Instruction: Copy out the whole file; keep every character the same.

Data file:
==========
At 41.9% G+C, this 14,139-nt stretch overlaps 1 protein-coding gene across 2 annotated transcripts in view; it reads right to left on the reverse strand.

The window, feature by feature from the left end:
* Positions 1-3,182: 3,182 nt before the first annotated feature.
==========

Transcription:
At 41.9% G+C, this 14,139-nt stretch overlaps 1 protein-coding gene across 2 annotated transcripts in view; it reads right to left on the reverse strand.

The window, feature by feature from the left end:
* Positions 1-3,182: 3,182 nt before the first annotated feature.